Hyperinflation or Deflation?
Longtime correspondent Cheryl A. posed this cogent question after reading System Instability, Redundancy and the Domino Effect:
"Regarding today's column: If I understand correctly, you speak of an implosion in about 4-5 years. Are you referring to a deflationary implosion? Is this similar to what Puplava refers to as a hyperinflationary depression in 2010-2012, except that you believe the price of oil and food will fall?"
Yes. As we all know, there are two "dominant paradigms" which are called upon as models of the near future: a Weimar Republic-type hyperinflation, in which the central banks attempt to re-inflate a bubble via pushing mountains of fiat money into the system, and a Japan-style deflation, in which the central bank pushes interest rates to near zero but people refuse to borrow more, or are so strapped they can't borrow more even if the money is nearly "free."
If we start with the supposition history doesn't repeat, it echoes, we should be wary of "mapping" the present with an overlay of the past (which had its own unique features) and expecting a near-perfect match.
I have been working recently with the idea that neither "hyperinflation" nor "deflation" as concepts do justice to what lies ahead, though each retains some utility. I have been deploying "purchasing power" as perhaps the more powerful concept, for this enables us to see that we might be able to buy more or less of specific classes of goods and services at the same time, regardless of whether money supply is expanding (inflationary) or contracting (deflationary).
Put another way: how useful is it to term an era "deflationary" if your purchasing power for essentials is plummeting? How useful is it to term an era "inflationary" if your purchasing power is rising for essential items?
As always, the categorical answer might be too reductionist to have any value. The human mind prefers a simple, global answer, i.e. one which "makes sense of the entire world." Complexity is confusing, and so we avoid it whenever possible. We seek instead the single causal factor which underlies the complexity. This works for systems such as planetary motion, but less well in systems with millions of interactions, i.e. the immune system and markets.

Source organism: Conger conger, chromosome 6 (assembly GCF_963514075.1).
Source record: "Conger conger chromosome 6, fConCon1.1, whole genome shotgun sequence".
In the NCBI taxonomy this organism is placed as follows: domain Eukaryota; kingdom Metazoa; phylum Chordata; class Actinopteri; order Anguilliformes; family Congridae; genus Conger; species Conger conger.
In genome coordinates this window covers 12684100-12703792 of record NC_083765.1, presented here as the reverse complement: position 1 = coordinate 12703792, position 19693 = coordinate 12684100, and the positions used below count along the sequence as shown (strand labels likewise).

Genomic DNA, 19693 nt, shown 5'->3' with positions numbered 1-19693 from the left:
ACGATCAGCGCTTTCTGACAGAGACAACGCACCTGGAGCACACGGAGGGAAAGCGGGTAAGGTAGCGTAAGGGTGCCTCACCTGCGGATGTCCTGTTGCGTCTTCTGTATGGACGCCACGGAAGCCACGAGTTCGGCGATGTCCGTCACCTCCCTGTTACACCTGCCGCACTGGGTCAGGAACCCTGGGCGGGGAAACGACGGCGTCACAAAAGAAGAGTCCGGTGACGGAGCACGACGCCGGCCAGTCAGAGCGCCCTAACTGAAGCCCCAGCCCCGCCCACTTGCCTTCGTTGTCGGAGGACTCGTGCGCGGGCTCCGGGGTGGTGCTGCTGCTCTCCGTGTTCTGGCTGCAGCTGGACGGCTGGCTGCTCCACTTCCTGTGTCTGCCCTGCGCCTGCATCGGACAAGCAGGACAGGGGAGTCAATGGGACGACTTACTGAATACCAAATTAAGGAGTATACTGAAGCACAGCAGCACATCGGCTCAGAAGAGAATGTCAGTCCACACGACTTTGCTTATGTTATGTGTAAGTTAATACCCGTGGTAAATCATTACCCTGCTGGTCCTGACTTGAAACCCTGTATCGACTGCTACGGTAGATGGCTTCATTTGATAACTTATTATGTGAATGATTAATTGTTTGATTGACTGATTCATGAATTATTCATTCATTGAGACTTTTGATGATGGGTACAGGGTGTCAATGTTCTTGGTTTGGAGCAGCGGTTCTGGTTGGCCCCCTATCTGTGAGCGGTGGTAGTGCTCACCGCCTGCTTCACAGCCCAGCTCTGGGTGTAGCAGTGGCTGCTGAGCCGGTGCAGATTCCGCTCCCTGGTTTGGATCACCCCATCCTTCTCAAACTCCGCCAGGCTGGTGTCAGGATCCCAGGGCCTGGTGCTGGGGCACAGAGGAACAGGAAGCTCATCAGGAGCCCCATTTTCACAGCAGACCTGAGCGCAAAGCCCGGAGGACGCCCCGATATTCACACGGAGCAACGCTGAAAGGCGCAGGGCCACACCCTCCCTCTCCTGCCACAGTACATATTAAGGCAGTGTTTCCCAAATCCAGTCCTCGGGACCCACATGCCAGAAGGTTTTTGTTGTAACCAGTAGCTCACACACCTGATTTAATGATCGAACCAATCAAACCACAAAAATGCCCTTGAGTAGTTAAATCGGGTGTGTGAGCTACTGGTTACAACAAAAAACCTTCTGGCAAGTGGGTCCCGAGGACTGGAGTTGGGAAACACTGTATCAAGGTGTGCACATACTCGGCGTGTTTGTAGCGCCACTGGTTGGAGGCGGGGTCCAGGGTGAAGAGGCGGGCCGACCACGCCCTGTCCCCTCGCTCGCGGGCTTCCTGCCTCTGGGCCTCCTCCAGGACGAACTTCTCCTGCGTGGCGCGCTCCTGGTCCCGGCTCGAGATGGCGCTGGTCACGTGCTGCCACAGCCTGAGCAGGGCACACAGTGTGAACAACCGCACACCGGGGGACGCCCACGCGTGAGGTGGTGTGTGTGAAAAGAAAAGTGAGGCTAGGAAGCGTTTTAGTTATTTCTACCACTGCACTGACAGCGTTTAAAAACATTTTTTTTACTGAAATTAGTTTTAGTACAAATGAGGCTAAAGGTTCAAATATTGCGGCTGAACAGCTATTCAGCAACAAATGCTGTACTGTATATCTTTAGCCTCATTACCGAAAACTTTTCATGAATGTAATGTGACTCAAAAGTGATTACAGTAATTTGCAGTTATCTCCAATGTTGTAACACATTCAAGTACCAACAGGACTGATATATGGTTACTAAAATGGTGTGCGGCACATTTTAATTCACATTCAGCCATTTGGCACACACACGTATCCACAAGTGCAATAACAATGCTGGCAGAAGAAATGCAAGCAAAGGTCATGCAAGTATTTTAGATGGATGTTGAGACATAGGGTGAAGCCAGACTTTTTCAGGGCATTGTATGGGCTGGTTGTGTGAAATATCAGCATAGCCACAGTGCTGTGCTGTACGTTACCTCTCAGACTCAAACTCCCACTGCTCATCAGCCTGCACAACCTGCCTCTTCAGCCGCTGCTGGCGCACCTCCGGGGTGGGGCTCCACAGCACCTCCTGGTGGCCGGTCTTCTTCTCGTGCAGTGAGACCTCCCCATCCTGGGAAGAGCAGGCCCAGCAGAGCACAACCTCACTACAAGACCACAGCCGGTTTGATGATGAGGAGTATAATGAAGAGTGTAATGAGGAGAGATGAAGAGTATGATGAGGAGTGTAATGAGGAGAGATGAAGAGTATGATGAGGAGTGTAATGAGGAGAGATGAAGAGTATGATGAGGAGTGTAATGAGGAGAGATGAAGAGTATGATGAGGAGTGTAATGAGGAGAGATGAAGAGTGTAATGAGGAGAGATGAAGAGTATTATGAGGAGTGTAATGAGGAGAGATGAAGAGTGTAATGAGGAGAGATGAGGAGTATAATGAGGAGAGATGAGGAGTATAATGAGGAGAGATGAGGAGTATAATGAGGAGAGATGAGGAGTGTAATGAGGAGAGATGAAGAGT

It might be more fruitful to turn away from seeking "global answers" and look to market forces, which tend to seek equilibrium. Let's take skyrocketing food prices as an example. We all know rising demand for grain-fed meat in China and U.S. demand for biofuels has been rapidly driving the cost of grains and soybeans up.
To my amazement, many seem to take it as an article of faith this trend cannot reverse. But a funny thing happened on the way to an irreversable trend: farmers decided to profit from skyhigh prices by bringing marginal or fallow land into production:More Grain Production Sought.
China has a very entrepreneural culture and in some ways, an entrepreneural economy. With the cost of food rising--recent headlines are full of stories like this-- "Soybean and soybean oil futures in Chicago soared to a record on speculation demand from China will climb after winter storms damaged the nation's rapeseed crop"--will China's farmers respond in some fashion? Do you think it possible that some youth who left the farm for a $150/month factory job hears about the small fortunes being reaped back home and decides to quit and grow the "hot" crop of the day for a much better wage than can be had in a factory?
Has China already completed every possible step in the long process of raising agricultural efficiency and yields? That would be hard to believe. Yes, the dust storms in the dry north are worsening, and everywhere the air, land and water are being threathened by industrial pollution. These problems have been covered here in depth for years. But China is a big country, and the south has plenty of water. To predict China's food production can't possibly rise to meet demand, or that demand won't fall as prices rise is to ignore ag commodity history.
For a history of grain's wild price swings, please read Merchants of Grain (recommended here by frequent contributor Albert T.). Grain prices have and will remain volatile for a number of reasons, most relating to supply and demand which are in constant flux.